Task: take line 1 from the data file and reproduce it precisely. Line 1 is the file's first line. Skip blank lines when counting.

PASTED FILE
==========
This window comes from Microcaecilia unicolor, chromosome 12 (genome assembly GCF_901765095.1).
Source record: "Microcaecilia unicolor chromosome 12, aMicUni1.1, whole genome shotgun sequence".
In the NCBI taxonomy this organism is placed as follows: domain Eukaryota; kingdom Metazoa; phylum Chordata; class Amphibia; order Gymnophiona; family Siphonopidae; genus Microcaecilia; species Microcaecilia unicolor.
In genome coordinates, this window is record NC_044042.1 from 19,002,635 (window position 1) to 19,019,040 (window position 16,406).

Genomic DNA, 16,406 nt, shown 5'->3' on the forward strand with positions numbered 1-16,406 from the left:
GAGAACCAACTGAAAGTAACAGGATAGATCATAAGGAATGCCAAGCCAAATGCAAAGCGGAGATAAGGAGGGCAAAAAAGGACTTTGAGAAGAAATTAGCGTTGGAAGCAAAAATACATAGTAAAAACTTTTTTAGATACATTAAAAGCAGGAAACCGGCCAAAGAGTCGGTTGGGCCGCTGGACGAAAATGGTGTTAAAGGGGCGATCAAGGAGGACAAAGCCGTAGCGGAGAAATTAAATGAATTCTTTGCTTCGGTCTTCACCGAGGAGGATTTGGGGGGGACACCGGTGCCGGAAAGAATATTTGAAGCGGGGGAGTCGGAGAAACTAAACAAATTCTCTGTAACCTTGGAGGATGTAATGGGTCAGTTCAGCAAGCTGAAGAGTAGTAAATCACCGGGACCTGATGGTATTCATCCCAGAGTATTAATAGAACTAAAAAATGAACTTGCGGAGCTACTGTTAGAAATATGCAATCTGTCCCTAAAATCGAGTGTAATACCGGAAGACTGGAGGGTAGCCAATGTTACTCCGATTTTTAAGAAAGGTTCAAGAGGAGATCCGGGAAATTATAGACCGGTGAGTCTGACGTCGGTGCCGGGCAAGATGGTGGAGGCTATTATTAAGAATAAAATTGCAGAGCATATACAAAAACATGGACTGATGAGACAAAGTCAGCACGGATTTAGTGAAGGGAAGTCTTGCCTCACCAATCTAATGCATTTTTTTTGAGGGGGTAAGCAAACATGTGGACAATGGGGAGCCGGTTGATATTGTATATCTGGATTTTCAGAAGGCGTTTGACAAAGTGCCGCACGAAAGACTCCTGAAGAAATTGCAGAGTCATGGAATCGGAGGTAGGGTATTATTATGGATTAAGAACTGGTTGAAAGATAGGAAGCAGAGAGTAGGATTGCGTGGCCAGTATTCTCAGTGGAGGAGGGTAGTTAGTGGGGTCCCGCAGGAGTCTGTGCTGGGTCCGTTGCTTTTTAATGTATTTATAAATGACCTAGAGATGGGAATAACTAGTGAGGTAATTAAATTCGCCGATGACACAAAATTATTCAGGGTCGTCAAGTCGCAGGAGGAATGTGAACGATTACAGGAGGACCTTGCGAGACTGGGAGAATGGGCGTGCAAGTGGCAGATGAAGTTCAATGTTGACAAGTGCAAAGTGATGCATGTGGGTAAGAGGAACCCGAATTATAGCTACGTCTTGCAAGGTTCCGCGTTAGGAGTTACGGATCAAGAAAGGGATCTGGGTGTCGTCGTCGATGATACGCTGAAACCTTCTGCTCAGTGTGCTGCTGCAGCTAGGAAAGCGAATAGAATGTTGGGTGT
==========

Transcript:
This window comes from Microcaecilia unicolor, chromosome 12 (genome assembly GCF_901765095.1).